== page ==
Post by Mathew Rowlands, AWS Senior Solutions Architect and Antoine Brochet, AWS Senior Business Development Manager
In our roles as AWS Startup Solutions Architects and Business Development Managers, we constantly work with startups to help them architect their cloud infrastructures from the ground up and to optimize their existing infrastructures so they use AWS services as efficiently as possible. We recently had an increased number of questions from startups regarding how to effectively reduce their infrastructure footprint and reduce spend in the context of reduced activity whilst maintaining their services. It is a best practice to periodically review your startup’s current setup and reassess the resources that you have provisioned in the past, both to see if their usage patterns have changed, but also to see if there has been an updated feature or even a more optimal service that you can take advantage of.
In the first part of this blog post series, we will look at four best practices to help reduce AWS spend with quick wins, all achievable in under 2 hours each. Prior to jumping in this blog post, be sure to watch the webinar “6 Ways to Reduce your AWS Bill,” which also provides nifty advice.
Get a deep and accurate view of your AWS resources
Without visibility into your deployed estate, it is difficult to make sure you are focusing in the right areas for cost saving. To help you get a complete view on this, we recommend enabling AWS Cost Explorer and tagging all resources so you can filter and drill into your spend in the billing console in detail. Typical tagging strategies can be done at the Stack (e.g. Dev/Test/Prod), user level, cost center or application level.
To enable and access the AWS Cost Explorer, first access the AWS billing console by selecting “My Account” in the AWS Management Console. Then select “Launch Cost Explorer” and “Cost Explorer.”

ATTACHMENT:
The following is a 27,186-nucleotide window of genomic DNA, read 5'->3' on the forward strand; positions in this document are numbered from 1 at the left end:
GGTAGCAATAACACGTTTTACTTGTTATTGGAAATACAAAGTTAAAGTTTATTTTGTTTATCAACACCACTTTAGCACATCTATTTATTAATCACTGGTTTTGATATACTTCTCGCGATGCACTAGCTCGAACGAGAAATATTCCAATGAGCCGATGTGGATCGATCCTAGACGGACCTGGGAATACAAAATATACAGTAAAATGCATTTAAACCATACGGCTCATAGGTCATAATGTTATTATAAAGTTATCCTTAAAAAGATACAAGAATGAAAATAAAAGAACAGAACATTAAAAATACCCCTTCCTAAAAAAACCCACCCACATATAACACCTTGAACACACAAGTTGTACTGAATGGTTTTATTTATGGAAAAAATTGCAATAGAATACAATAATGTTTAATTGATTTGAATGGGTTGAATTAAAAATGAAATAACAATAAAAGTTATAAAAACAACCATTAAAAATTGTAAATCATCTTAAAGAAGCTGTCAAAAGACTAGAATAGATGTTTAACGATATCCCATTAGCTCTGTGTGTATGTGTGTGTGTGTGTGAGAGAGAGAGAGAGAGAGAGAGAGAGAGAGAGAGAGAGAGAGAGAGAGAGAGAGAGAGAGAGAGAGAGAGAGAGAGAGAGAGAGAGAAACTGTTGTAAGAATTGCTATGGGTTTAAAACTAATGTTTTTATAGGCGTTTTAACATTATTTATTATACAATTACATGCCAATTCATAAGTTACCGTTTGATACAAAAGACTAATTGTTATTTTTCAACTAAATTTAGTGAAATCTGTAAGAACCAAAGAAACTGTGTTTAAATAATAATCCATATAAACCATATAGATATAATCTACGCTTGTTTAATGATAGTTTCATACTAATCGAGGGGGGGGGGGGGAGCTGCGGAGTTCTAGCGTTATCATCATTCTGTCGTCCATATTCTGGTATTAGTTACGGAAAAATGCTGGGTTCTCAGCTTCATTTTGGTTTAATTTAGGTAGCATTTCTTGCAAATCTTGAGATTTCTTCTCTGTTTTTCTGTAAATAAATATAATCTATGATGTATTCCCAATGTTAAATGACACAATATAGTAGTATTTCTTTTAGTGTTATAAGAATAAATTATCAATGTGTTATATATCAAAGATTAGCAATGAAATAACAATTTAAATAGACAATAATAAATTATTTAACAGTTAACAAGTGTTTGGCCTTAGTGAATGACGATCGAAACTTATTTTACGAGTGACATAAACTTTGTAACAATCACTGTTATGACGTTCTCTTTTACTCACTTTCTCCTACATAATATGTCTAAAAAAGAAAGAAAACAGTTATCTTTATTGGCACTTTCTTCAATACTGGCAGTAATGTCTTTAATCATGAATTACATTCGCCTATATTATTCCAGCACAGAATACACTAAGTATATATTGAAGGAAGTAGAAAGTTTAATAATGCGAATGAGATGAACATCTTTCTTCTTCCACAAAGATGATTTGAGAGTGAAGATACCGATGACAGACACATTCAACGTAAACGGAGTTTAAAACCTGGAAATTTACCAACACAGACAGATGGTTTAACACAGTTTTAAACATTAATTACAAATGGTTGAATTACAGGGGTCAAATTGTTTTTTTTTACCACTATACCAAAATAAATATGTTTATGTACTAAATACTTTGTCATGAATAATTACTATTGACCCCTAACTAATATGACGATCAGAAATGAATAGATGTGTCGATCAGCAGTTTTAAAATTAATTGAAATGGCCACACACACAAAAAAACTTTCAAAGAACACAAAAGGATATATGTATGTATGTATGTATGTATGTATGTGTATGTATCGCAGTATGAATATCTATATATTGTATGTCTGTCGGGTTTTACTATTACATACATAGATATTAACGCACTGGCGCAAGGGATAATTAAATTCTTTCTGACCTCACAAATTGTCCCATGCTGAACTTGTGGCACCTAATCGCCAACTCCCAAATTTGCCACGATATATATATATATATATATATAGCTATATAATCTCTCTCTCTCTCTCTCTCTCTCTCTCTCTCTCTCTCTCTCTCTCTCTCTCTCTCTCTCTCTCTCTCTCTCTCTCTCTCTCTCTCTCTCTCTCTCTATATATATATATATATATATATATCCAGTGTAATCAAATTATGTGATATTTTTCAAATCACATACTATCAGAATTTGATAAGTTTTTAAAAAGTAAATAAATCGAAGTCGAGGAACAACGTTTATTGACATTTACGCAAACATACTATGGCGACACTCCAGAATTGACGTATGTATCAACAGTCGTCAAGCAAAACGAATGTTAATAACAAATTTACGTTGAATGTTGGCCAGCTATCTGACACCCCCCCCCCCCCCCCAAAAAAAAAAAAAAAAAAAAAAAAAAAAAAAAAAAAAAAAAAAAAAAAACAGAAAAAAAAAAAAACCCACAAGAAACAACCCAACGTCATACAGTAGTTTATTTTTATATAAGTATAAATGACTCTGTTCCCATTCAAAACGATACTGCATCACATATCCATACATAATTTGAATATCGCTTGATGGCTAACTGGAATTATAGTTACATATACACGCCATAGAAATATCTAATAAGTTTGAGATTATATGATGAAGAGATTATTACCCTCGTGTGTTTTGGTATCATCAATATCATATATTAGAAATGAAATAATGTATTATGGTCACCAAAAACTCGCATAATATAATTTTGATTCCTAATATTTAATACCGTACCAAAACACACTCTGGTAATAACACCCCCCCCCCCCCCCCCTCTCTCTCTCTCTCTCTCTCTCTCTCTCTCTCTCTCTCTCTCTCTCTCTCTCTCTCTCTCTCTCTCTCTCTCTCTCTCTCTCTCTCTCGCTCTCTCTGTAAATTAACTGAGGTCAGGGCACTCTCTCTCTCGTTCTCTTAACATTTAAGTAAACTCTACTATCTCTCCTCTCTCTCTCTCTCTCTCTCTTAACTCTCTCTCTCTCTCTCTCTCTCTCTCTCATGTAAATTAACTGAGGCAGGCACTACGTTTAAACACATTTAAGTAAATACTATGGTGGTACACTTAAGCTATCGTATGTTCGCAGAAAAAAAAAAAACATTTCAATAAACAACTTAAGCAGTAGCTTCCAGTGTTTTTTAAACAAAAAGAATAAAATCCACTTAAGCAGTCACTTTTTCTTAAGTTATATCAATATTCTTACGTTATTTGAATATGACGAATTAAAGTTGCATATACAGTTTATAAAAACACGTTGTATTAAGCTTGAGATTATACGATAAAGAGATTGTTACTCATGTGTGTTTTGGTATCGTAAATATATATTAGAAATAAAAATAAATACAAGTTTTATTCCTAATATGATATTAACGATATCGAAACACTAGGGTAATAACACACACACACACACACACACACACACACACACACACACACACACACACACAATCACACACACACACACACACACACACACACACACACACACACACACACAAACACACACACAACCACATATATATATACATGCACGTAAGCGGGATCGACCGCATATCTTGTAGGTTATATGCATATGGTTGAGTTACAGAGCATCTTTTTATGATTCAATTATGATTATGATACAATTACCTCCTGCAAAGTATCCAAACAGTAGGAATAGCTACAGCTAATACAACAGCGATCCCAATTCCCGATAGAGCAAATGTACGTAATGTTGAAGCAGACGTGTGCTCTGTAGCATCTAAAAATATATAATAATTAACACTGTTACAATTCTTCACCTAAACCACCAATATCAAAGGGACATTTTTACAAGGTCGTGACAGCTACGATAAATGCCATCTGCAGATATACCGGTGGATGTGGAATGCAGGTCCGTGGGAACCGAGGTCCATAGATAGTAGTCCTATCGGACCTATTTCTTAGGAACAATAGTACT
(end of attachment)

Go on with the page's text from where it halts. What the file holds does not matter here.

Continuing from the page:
From there, you will be able to create and save your reports. We recommend looking at daily costs in order to understand periodic usage pattern and base lines.
Right size your compute services
Once this visibility and monitoring is in place, you can start looking for ways to optimize your deployed estate that are highly effective for your use case.
A great first step in this direction is to right size your compute resources: This means analyzing the recent utilization rate (in terms of CPU or RAM) of your Amazon EC2 instances and re-evaluating their families and sizes. We recommend using the Resource Optimization Recommendations tool that we launched in November 2019. The tool will provide insights and recommendations about underutilized instances or idle instances. For more information around at the User Guide.
There will be two main action points from this report:
(1) Stop or Terminate Idle instances. You or your team members may have launched instances for test or abandoned projects and forgot about terminating these. The Resource Optimization Recommendations will detect idle instances, which should be first in line to be investigated and terminated if not needed anymore.
(2) Resize underutilized instances. You may run oversized instances for some of your workloads. The Resource Optimization Recommendations will analyse the usage patterns of your EC2 instances (in terms of CPU and RAM) and recommend candidates for downsizing (e.g. from a M5.xlarge to M5.large) or family modification (from Compute Optimized C5 family to Memory Optimized R5 family).
Once you optimized your EC2 instances fleet, consider using AWS Spot Instances (spare compute capacity available in the AWS cloud) for your fault tolerant workloads in order to save up to 90% in compute cost vs on-demand price. If you are running containerized workloads on ECS Fargate, we recently launched AWS Fargate Spot to save up to 70% vs on-demand price. Take a look at this article for a comprehensive walkthrough.
Re-evaluate your Amazon Elastic Block Store (EBS) storage strategy
In order to cut cost with Amazon EBS, we will look into 5 potential optimization strategies: